Alaska Reference Database

The Alaska Reference Database originated as the standalone Alaska Fire Effects Reference Database, a ProCite reference database maintained by former BLM-Alaska Fire Service Fire Ecologist Randi Jandt. It was expanded under a Joint Fire Science Program grant for the FIREHouse project (The Northwest and Alaska Fire Research Clearinghouse). It is now maintained by the Alaska Fire Science Consortium and FRAMES, and is hosted through the FRAMES Resource Catalog. The database provides a listing of fire research publications relevant to Alaska and a venue for sharing unpublished agency reports and works in progress that are not normally found in the published literature.

 

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Our mission is to connect and support people and communities who are striving to live more safely with wildfire. The Network is a catalyst for spreading best practices and innovations in fire adaptation concepts nationwide. The purpose of FAC Net is to...

Person:
Year: 2013
Resource Group: Website
Source: FRAMES

Wildfire hazard is a growing threat to communities around the United States. In 2011, the National Interagency Fire Center reported nearly 75,000 wildfires in the U.S., the majority of which were a result of human activities. Preferences for second...

Person:
Year: 2013
Resource Group: Document
Source: FRAMES

Wildfire management in the wildland-urban interface (WUI) protects property and life from wildland fire. One approach that has potential to provide information about the amount and location of fuels to forest managers and, at the same time, increase...

Person: Ferster, Coops, Harshaw, Kozak, Meitner
Year: 2013
Resource Group: Document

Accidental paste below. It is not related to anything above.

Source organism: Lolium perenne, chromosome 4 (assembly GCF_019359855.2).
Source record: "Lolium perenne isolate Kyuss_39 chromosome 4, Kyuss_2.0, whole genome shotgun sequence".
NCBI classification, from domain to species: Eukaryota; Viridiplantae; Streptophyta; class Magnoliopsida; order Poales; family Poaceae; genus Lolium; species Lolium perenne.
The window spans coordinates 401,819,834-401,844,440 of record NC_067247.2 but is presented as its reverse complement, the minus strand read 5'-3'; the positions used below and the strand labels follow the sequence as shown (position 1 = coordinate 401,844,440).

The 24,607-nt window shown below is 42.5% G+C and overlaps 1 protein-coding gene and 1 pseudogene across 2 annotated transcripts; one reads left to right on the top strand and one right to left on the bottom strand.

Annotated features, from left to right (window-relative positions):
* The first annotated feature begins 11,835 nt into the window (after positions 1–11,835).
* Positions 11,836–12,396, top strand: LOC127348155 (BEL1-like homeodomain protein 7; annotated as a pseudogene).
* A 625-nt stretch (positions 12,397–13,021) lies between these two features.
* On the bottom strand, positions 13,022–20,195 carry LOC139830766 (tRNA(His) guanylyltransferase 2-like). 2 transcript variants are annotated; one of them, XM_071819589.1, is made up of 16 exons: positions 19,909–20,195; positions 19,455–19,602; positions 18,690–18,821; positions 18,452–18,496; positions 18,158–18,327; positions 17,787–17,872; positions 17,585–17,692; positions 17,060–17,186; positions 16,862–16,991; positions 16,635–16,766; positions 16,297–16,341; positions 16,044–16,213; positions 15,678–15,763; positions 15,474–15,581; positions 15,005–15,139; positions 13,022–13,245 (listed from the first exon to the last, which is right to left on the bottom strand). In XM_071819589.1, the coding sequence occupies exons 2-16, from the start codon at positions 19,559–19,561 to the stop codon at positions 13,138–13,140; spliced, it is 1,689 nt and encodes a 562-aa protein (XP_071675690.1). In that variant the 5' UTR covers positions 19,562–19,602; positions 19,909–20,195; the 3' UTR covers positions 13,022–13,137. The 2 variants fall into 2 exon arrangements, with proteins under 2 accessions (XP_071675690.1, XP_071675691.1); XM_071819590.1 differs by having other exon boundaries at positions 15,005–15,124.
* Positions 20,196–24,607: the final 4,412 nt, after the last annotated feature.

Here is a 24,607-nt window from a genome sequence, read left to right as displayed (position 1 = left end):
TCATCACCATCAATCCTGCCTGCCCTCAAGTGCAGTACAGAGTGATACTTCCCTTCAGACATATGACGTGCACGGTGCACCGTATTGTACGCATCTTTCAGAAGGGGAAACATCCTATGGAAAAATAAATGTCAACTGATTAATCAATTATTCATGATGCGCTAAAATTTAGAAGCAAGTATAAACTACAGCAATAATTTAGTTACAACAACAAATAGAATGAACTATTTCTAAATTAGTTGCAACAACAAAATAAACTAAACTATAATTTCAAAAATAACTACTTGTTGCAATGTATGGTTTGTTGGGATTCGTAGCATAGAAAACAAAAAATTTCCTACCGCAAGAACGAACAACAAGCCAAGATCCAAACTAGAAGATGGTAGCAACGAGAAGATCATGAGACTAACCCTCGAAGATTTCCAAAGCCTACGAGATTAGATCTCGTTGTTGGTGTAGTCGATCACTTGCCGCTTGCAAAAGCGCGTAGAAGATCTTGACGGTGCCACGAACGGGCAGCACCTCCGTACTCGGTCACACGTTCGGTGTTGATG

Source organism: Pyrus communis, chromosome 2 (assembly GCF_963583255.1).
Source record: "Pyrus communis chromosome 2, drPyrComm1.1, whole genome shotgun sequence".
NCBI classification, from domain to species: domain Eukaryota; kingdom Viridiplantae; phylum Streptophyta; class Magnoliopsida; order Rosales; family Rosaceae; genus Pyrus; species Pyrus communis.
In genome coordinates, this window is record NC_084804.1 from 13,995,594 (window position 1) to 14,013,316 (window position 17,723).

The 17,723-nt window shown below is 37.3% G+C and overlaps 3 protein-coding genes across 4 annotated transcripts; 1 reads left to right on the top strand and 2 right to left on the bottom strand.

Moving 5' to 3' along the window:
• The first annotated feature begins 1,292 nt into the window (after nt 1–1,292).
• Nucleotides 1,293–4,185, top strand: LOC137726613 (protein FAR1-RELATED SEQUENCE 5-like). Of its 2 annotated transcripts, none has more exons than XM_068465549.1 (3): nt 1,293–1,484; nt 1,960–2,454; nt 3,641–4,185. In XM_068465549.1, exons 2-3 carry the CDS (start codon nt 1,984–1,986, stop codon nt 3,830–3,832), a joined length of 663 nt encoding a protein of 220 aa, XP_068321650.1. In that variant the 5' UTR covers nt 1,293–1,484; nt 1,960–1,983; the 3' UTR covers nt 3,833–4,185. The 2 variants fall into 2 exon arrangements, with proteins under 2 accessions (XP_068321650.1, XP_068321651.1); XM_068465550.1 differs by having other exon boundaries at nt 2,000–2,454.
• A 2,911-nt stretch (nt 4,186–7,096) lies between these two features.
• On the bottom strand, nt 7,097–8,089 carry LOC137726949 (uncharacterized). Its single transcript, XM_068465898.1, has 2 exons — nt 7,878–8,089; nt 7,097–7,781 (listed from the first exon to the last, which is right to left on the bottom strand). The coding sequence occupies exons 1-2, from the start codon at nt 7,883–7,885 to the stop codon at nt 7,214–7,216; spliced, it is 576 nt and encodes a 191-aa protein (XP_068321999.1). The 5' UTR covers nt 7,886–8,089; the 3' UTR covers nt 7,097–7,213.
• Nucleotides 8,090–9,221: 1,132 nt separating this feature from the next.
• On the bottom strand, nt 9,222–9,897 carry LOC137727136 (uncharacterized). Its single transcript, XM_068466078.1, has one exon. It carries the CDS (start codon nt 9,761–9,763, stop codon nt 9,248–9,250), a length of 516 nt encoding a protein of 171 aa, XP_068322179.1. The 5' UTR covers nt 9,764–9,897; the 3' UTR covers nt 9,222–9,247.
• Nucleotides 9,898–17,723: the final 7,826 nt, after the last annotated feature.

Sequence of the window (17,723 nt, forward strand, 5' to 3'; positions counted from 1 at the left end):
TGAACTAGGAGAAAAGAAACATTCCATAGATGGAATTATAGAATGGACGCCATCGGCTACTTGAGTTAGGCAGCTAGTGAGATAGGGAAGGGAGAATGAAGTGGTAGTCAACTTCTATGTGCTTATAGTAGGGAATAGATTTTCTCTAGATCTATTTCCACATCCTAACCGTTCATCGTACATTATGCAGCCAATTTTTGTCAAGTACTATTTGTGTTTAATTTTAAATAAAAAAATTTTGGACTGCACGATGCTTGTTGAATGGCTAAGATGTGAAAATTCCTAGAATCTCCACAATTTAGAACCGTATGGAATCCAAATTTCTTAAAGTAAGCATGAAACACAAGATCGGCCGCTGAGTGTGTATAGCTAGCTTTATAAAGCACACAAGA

Source: TTRS

Climate warming is causing the frequency, extent, and severity of natural disturbances to increase. To develop innovative approaches for mitigating the potential negative social consequences of such increases, research is needed investigating how...

Person: Hansen, Naughton
Year: 2013
Resource Group: Document
Source: TTRS

The wildland-urban interface (WUI) is the region where development meets and intermingles with wildlands. The WUI has an elevated fire risk due to the proximity of development and residents to wildlands with natural wildfire regimes. Existing methods...

Person: Whitman, Rapaport, Sherren
Year: 2013
Resource Group: Document
Source: TTRS

The wildland urban interface (WUI) delineates the areas where wildland fire hazard most directly impacts human communities and threatens lives and property, and where houses exert the strongest influence on the natural environment. Housing data are a...

Person: Bar-Massada, Stewart, Hammer, Mockrin, Radeloff
Year: 2013
Resource Group: Document
Source: TTRS

Despite a broad literature addressing the human dimensions of wildfire, current approaches often compartmentalize results according to disciplinary boundaries. Further, relatively few studies have focused on the public's evolving perceptions of...

Person: Gordon, Gruver, Flint, Luloff
Year: 2013
Resource Group: Document
Source: TTRS

From the Introduction ... 'Wildfires generally are getting larger and causing more damage. The past decade has seen the six worst fire seasons of the past half-century....Wildfire protection is also getting more costly. Bigger fires cost more to...

Person: Gorte
Year: 2013
Resource Group: Document
Source: TTRS

National-scale analyses of fire occurrence are needed to prioritize fire policy and management activities across the United States. However, the drivers of national-scale patterns of fire occurrence are not well understood, and how the relative...

Person: Hawbaker, Radeloff, Stewart, Hammer, Keuler, Clayton
Year: 2013
Resource Group: Document
Source: TTRS

In this article, we consider wildfire risk management decisions using a dynamic stochastic model of homeowner interaction in a setting where spatial externalities arise. Our central objective is to apply observations from the social science literature...

Person: Busby, Amacher, Haight
Year: 2013
Resource Group: Document
Source: TTRS